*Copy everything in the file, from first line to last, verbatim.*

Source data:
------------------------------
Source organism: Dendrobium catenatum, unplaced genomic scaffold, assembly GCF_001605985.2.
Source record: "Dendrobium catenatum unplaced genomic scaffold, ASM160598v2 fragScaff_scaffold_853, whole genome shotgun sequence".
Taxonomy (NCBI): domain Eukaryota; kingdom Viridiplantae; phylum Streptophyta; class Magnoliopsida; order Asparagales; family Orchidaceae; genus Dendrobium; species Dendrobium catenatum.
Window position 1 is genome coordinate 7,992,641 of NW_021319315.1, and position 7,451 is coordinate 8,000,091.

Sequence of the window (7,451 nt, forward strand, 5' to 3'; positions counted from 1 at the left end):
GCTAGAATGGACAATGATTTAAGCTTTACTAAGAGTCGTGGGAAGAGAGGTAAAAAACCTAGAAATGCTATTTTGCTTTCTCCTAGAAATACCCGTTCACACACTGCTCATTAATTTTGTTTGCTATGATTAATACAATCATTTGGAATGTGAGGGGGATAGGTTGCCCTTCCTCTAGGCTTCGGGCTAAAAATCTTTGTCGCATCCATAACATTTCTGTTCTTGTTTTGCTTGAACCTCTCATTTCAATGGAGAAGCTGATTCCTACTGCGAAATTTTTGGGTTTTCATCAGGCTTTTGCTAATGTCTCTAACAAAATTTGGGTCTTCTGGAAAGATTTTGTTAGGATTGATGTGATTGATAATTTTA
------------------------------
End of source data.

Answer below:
Source organism: Dendrobium catenatum, unplaced genomic scaffold, assembly GCF_001605985.2.
Source record: "Dendrobium catenatum unplaced genomic scaffold, ASM160598v2 fragScaff_scaffold_853, whole genome shotgun sequence".
Taxonomy (NCBI): domain Eukaryota; kingdom Viridiplantae; phylum Streptophyta; class Magnoliopsida; order Asparagales; family Orchidaceae; genus Dendrobium; species Dendrobium catenatum.
Window position 1 is genome coordinate 7,992,641 of NW_021319315.1, and position 7,451 is coordinate 8,000,091.

Sequence of the window (7,451 nt, forward strand, 5' to 3'; positions counted from 1 at the left end):
GCTAGAATGGACAATGATTTAAGCTTTACTAAGAGTCGTGGGAAGAGAGGTAAAAAACCTAGAAATGCTATTTTGCTTTCTCCTAGAAATACCCGTTCACACACTGCTCATTAATTTTGTTTGCTATGATTAATACAATCATTTGGAATGTGAGGGGGATAGGTTGCCCTTCCTCTAGGCTTCGGGCTAAAAATCTTTGTCGCATCCATAACATTTCTGTTCTTGTTTTGCTTGAACCTCTCATTTCAATGGAGAAGCTGATTCCTACTGCGAAATTTTTGGGTTTTCATCAGGCTTTTGCTAATGTCTCTAACAAAATTTGGGTCTTCTGGAAAGATTTTGTTAGGATTGATGTGATTGATAATTTTA